Scotland - the land of castles & palaces

There were well over 2,000 castles in Scotland. What would Scotland's landscapes be without the multitude of fascinating ruins and well-preserved and recreated castles?

Scotland - the land of castles & palaces

Some say that there were once even up to 3,000 castles in Scotland. That would mean that there was one castle for every 2,500 acres of land in Scotland! Why were there so many castles in Scotland?

On our Scotland tours we visit many different castles and fortresses and get a vivid picture of Scotland's past. What would Scotland's landscapes be without the multitude of fascinating ruins and well-preserved and recreated castles? Many of these are set against Scotland's dramatic backdrops. From there, Scotland's glens, lochs and coasts were guarded from attackers.  Castles also tower as magnificent landmarks in Scotland's towns and cities.

Bronze and Iron Age castles up to the defence against Edward I.

Bronze and Iron Age hillforts, brochs (Iron Age towers) and dun (circular drystone structures) date from the Bronze and Iron Ages. Although these can still be found in much of Scotland, many of the first castles were built on their sites. It was King David I, who reigned as King of Scots from 1124 to 1153, who initiated the building of Scottish castles to protect Scotland from conquest. He had learned much from the successes of the Normans, who had invaded England and Wales from 1066 and conquered large areas. Thus, David I allowed nobles to build castles and palaces and to take power over small parts of his kingdom themselves - as long as they provided him with men in times of war. From this point on, the Scottish nobility struggled to defend their land against attacks from the English and Vikings who had settled in the Western Isles.

Around 1200, the oldest castles were replaced by the first castles made of stone. In 1287, Scotland faced its greatest challenge: The fearsome Edward I of England - or the "Hammer of Scots" as he was called - invaded Scotland to conquer the country and become Scotland's king. He had previously successfully conquered Wales and built an "Iron Ring" of Welsh castles to maintain his power over the Welsh people. Angered by a Scottish treaty with the French, he executed thousands of people in Berwick (Scottish Borders), seized Scotland's jewels and seized power. However, he had not reckoned with Scottish rebellions: William Wallace and Robert the Bruce challenged Edward's rule with unexpected force - a rebellion made famous worldwide by the film 'Braveheart'.

Scottish castles & fortresses from the 14th - 19th century

Then, in the late 14th century, the large curtain-walled castles gave way to more modest tower houses. Vertical dwellings with less impressive defences emerged. This type of vertical house was popular with Scotland's landowners until the late 17th century. However, at the same time, better fortifications had to be built for important royal occasions as artillery advanced.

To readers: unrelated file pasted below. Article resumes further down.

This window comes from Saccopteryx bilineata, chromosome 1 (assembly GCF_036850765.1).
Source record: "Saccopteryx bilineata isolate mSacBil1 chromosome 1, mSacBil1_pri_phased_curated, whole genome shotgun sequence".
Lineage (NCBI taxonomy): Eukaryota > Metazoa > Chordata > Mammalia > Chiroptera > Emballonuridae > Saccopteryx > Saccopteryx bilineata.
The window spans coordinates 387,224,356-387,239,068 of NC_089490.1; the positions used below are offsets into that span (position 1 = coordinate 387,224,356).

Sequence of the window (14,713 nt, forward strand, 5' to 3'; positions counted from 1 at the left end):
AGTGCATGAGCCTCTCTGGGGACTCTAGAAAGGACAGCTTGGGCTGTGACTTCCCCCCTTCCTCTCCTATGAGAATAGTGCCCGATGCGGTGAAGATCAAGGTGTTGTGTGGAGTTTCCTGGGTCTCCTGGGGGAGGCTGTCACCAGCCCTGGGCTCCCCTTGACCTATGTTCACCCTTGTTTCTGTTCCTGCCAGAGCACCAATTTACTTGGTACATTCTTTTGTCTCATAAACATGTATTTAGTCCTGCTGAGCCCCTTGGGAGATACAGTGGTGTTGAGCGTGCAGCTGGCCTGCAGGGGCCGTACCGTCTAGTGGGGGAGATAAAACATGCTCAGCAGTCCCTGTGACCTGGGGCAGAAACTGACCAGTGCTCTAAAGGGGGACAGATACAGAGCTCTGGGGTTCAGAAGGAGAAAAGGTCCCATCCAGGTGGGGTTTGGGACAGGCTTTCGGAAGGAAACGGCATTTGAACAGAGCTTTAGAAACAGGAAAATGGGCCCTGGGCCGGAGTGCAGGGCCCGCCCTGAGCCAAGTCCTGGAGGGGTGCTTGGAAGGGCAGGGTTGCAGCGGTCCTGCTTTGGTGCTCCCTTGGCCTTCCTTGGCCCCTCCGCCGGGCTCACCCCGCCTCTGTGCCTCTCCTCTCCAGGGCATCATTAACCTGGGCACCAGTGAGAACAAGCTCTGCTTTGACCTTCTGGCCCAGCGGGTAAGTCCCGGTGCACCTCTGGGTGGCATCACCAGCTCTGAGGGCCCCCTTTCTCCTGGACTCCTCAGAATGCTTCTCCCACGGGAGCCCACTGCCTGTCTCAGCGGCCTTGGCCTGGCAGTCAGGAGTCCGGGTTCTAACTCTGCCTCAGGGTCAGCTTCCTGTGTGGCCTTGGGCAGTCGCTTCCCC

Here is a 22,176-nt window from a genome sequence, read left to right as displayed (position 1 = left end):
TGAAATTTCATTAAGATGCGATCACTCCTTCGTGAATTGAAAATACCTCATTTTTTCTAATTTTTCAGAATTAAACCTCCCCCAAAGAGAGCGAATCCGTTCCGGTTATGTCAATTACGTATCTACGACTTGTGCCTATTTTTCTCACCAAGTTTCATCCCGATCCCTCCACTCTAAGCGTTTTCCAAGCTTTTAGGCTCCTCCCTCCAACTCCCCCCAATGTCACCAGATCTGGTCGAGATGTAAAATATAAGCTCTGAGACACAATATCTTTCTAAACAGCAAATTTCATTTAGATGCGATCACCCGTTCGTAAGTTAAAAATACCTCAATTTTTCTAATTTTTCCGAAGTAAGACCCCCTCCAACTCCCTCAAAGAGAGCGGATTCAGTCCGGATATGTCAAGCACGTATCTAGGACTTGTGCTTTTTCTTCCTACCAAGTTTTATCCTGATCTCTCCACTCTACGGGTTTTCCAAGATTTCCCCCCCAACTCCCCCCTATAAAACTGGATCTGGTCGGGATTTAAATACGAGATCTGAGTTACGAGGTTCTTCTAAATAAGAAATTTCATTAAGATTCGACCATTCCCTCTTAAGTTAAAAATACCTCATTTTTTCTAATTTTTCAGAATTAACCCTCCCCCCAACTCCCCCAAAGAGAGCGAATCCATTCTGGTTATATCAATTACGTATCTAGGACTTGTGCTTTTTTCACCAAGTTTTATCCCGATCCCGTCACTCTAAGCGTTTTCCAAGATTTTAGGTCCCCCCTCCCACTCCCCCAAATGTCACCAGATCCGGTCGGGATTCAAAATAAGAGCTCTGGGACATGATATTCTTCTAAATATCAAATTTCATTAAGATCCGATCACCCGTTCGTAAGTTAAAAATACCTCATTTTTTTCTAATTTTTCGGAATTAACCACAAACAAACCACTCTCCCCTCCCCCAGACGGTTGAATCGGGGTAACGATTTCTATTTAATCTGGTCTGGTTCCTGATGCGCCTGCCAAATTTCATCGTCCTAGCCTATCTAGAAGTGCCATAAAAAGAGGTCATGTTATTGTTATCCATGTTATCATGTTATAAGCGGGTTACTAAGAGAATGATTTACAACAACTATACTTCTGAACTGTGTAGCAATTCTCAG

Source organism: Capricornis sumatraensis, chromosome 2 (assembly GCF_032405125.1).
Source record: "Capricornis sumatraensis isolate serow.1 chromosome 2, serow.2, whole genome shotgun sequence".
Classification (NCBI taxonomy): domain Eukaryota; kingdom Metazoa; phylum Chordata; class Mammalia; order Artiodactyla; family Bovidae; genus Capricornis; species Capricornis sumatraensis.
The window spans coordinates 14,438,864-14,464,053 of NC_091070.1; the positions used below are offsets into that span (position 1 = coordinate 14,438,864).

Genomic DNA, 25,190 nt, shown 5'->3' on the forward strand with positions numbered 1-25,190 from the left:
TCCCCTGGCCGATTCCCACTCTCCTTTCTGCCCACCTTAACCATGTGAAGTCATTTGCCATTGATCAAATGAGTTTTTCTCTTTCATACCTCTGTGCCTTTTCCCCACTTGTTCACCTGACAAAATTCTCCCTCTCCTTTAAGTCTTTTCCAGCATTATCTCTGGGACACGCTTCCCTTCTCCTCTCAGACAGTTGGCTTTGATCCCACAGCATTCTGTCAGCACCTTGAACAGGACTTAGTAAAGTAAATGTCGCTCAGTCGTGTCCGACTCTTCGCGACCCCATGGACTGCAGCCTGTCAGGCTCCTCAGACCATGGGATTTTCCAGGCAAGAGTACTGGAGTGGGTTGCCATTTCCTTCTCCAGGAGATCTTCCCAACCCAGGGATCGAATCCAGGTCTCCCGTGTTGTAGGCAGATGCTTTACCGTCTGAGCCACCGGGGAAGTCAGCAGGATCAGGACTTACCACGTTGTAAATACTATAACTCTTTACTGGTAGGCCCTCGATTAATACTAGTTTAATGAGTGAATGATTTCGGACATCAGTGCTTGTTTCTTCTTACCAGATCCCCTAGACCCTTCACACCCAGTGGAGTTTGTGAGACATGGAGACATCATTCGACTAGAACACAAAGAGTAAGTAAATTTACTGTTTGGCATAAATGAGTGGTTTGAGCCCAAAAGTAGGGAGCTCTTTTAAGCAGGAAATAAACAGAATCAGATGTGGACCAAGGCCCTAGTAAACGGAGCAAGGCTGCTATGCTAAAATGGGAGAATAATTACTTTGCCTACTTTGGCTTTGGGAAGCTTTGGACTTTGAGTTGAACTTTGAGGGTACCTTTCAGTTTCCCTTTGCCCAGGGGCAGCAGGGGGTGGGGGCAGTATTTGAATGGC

In the 16th and 17th centuries, the ceilings of tower houses and castles were often painted and decorated with stucco work. In the following century, the value of Scotland's medieval architecture was again recognised and many houses were built in the castle style, until the 19th century when the Scottish Baronial style took over.

Scotland's Castles Today

Partly crumbling ruins tell us stories today of bitter clan rivalries and invasions from near and far. Each castle (ruin) tells its own unique story of Scottish life long, long ago. Most of Scotland's castles were built because of unrest. Therefore, a high number of castles as well as historic sites were built around Galloway in the south of Scotland and in the northern Highlands. The castles in Galloway were built during the border conflicts with the English, while the forts in the north as well as the north-west were built where the influence of the Scottish kings waned against the stormy Vikings. Tower houses and cupolas are more common in the south of the country, while Renaissance-era castles are concentrated in the north-east.

Castles & Palaces Worth Seeing in Scotland

Visible from pretty much anywhere in Scotland's capital, Edinburgh Castle is undoubtedly the most iconic of all castles in Scotland. It is said that the history of the castle is linked to the history of Scotland itself - and exploring this fortress is a great way to get a feel for the battles and forces that shaped Scotland into the country we know today.

Other famous castles in Scotland include Stirling Castle, Dunnottar Castle, Eilean Donan Castle, Urquhart Castle, Braemar Castle, Blair Castle, Glamis Castle and Cawdor Castle.

The location of Dunnottar Castle on the cliffs on the east coast of Scotland is spectacular and a highlight of any trip to Scotland. In the ruins of the once very important fortress, you learn more about the Scottish crown jewels that were guarded there and about the siege of William Wallace's ('Braveheart') troops. The rooms are gloomy and tell the cruel stories of prisoners. By contrast, Eilean Donan Castle on the west coast is Scotland's 'romantic castle' and probably the most photographed castle in all of Scotland. This beautiful fortress is set amidst three 'sea lochs' against the dramatic backdrop of the West Highlands.

  1. Eilean Donan Castle, West Highlands
  2. Urquhart Castle, Loch Ness
  3. St Andrews Castle, Fife
  4. Tioram Castle, West Highlands
  5. Craigmillar Castle, Edinburgh
  6. Dunnottar Castle, Aberdeenshire
  7. Drumlanrig Castle, Dumfries & Galloway
  8. Castle Campbell, Central Scotland
  9. Doune Castle, Central Scotland
  10. Braemar Castle, Cairngorms Nationalpark
  11. Blackness Castle, Falkirk
  12. Balmoral Castle, Cairngorms Nationalpark
  13. Eilean Donan Castle, West Highlands